Comfort & Joy / Page 11

Page 11

“You spilled juice in my hair.”

Bobby giggles at that. “Mommy said you looked like an alien with purple on your face.”

Daniel’s gaze is as soft as velvet, yet it hits me hard. I’ve never seen a man who looks at his son with such unabashed love. Once Bobby sees that, he’ll know he’s safe in this world. “You were too little to get on the bumper cars.”

“You said they were a dumb ride anyway.”

“Aye. And so they were.”

For the rest of the meal, they trade memories and stories. By the time we head back to the truck, they are smiling at each other.

On the way home, we listen to the radio. It’s Randy Travis’s whiskey-velvet voice singing “I’m Gonna Love You Forever and Ever.” As the words float through the cab, I find myself looking at Daniel.

When we get back to the lodge, it’s almost seven o’clock. Bobby immediately runs to the television and puts a DVD in the machine. He’s chosen The Santa Clause.

I start for my room.

“Where you going, Joy?” Bobby says.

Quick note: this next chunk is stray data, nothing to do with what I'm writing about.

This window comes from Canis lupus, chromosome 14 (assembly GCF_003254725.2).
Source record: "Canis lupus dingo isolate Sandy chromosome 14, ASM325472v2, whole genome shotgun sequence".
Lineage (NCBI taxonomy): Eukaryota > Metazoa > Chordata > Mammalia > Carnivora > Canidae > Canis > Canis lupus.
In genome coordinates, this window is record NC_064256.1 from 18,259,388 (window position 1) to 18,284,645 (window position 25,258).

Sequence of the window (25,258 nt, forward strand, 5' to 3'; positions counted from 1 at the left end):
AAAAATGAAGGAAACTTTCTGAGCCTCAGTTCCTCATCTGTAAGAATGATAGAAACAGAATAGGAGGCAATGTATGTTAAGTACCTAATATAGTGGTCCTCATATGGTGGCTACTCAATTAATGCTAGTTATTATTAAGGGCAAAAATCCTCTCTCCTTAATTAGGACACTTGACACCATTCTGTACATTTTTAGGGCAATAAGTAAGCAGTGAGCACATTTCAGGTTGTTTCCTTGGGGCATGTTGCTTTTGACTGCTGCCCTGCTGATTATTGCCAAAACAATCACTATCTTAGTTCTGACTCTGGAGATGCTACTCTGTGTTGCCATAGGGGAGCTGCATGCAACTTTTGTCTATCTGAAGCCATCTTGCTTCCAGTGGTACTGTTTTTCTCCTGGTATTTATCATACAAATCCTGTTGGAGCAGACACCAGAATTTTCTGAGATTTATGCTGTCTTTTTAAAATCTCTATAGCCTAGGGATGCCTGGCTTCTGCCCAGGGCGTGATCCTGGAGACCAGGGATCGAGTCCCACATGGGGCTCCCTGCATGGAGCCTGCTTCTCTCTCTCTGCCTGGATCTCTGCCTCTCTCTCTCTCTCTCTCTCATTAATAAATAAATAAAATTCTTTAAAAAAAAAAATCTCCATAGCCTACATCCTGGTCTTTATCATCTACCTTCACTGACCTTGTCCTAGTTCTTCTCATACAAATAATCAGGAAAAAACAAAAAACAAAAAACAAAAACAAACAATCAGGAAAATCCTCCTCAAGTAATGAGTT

“You and your dad need some time together. I’ll see you to . . .”

“No.” He turns to Daniel. “Tell her, Daddy. Invite her to watch the movie with us.”

I draw in a breath, waiting. I know he will release me and keep Bobby to himself. It’s not even the wrong thing to do.

“Please,” Daniel says softly, smiling my way. “Stay with us.”

It isn’t until then, when I hear his velvety brogue wrap around those three small words, that I realize how much I wanted Daniel to ask me to stay.

“Sure,” I say, hoping I don’t sound as desperate as I feel.

Daniel and Bobby sit on the couch together. I curl into the red chair, opposite them.

As I sit here, listening to Bobby’s laughter, I consider how quiet my own house has become. If I’m to be honest—and why would I lie now?—our house was quiet long before Thom left me. Before he started sleeping with my sister. When I look back on my marriage, the truth is that it was too quiet from the beginning.

On that last night in Bakersfield, Stacey was right. My marriage had been falling apart long before she came into the picture. It’s a truth I can finally admit.

“He’s getting fat ’cuz he’s Santa!” Bobby yells, bouncing in his seat.

His happiness is infectious; in no time, Daniel and I are laughing with him.

When the movie is over and Daniel says, “Time for bed, boyo,” and Bobby grumbles and whines that he’s not tired—even though he can’t keep his eyes open—I am sorry to see the evening end, sorry to face the prospect of going back to my room.

Daniel picks Bobby up and carries him toward the stairs.

“ ’Night, Joy,” Bobby calls out sleepily. “See you in the morning.”

“Good night, Bobby.”